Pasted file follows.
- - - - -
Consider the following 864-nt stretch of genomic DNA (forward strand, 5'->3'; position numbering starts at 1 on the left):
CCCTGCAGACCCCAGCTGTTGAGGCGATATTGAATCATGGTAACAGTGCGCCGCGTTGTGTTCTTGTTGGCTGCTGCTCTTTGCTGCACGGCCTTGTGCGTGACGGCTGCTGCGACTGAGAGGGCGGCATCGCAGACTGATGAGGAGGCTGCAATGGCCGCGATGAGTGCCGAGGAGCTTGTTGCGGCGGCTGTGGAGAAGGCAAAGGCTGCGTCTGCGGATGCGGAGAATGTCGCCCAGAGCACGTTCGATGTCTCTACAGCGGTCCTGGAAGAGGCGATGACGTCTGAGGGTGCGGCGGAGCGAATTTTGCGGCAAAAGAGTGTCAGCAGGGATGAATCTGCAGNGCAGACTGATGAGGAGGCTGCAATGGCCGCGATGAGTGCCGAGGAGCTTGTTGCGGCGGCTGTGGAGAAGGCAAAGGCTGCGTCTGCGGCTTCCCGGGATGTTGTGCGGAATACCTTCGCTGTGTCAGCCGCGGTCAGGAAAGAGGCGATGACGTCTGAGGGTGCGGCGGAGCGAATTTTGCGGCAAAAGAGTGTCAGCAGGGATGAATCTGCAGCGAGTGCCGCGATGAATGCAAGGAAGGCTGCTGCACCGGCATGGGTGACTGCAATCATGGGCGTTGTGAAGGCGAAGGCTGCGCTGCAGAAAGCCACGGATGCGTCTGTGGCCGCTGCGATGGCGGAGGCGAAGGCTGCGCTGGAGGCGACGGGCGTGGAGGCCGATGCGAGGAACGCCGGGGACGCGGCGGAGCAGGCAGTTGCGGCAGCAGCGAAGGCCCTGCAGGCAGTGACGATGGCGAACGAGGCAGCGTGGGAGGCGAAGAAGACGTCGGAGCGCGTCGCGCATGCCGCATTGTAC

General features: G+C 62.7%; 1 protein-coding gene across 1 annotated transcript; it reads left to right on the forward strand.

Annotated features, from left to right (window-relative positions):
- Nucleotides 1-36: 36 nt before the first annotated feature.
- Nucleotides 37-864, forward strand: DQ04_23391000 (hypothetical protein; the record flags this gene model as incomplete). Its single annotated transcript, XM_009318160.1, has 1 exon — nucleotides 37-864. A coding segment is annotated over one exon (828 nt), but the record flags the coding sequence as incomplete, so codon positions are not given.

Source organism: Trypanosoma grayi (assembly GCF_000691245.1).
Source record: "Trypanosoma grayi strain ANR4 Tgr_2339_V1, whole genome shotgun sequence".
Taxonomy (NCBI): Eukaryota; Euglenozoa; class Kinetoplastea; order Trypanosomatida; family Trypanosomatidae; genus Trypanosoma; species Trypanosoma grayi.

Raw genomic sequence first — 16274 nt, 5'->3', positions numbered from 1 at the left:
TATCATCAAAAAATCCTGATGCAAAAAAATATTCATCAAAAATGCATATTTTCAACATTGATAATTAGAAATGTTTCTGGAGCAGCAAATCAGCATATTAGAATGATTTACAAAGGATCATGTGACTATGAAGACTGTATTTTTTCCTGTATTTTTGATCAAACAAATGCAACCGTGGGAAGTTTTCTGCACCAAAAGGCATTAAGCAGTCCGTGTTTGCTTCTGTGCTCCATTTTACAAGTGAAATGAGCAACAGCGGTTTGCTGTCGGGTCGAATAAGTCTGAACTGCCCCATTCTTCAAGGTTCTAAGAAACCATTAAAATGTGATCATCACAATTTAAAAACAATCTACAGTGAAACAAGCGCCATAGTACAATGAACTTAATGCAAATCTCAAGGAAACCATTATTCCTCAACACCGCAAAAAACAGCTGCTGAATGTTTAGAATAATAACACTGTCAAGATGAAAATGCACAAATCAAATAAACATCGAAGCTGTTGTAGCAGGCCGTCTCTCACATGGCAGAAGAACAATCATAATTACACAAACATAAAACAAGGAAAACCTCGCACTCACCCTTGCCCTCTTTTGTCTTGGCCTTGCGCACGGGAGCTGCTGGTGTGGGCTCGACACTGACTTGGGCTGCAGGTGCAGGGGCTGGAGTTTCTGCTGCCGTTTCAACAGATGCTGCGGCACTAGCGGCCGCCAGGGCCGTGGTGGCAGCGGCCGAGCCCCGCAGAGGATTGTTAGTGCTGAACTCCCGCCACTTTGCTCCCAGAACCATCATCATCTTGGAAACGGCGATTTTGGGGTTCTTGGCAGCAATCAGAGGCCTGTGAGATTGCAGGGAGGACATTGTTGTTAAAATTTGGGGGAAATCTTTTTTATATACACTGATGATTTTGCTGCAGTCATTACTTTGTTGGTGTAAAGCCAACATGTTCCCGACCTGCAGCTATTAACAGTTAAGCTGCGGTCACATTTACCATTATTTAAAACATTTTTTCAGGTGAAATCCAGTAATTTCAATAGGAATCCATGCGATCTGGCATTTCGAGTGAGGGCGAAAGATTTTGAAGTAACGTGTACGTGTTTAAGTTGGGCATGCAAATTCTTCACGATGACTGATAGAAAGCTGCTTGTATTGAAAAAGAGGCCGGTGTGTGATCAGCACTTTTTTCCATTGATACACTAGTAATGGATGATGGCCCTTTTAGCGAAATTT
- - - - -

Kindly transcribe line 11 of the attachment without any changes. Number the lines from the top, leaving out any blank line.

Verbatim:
TATCATCAAAAAATCCTGATGCAAAAAAATATTCATCAAAAATGCATATTTTCAACATTGATAATTAGAAATGTTTCTGGAGCAGCAAATCAGCATATTAGAATGATTTACAAAGGATCATGTGACTATGAAGACTGTATTTTTTCCTGTATTTTTGATCAAACAAATGCAACCGTGGGAAGTTTTCTGCACCAAAAGGCATTAAGCAGTCCGTGTTTGCTTCTGTGCTCCATTTTACAAGTGAAATGAGCAACAGCGGTTTGCTGTCGGGTCGAATAAGTCTGAACTGCCCCATTCTTCAAGGTTCTAAGAAACCATTAAAATGTGATCATCACAATTTAAAAACAATCTACAGTGAAACAAGCGCCATAGTACAATGAACTTAATGCAAATCTCAAGGAAACCATTATTCCTCAACACCGCAAAAAACAGCTGCTGAATGTTTAGAATAATAACACTGTCAAGATGAAAATGCACAAATCAAATAAACATCGAAGCTGTTGTAGCAGGCCGTCTCTCACATGGCAGAAGAACAATCATAATTACACAAACATAAAACAAGGAAAACCTCGCACTCACCCTTGCCCTCTTTTGTCTTGGCCTTGCGCACGGGAGCTGCTGGTGTGGGCTCGACACTGACTTGGGCTGCAGGTGCAGGGGCTGGAGTTTCTGCTGCCGTTTCAACAGATGCTGCGGCACTAGCGGCCGCCAGGGCCGTGGTGGCAGCGGCCGAGCCCCGCAGAGGATTGTTAGTGCTGAACTCCCGCCACTTTGCTCCCAGAACCATCATCATCTTGGAAACGGCGATTTTGGGGTTCTTGGCAGCAATCAGAGGCCTGTGAGATTGCAGGGAGGACATTGTTGTTAAAATTTGGGGGAAATCTTTTTTATATACACTGATGATTTTGCTGCAGTCATTACTTTGTTGGTGTAAAGCCAACATGTTCCCGACCTGCAGCTATTAACAGTTAAGCTGCGGTCACATTTACCATTATTTAAAACATTTTTTCAGGTGAAATCCAGTAATTTCAATAGGAATCCATGCGATCTGGCATTTCGAGTGAGGGCGAAAGATTTTGAAGTAACGTGTACGTGTTTAAGTTGGGCATGCAAATTCTTCACGATGACTGATAGAAAGCTGCTTGTATTGAAAAAGAGGCCGGTGTGTGATCAGCACTTTTTTCCATTGATACACTAGTAATGGATGATGGCCCTTTTAGCGAAATTT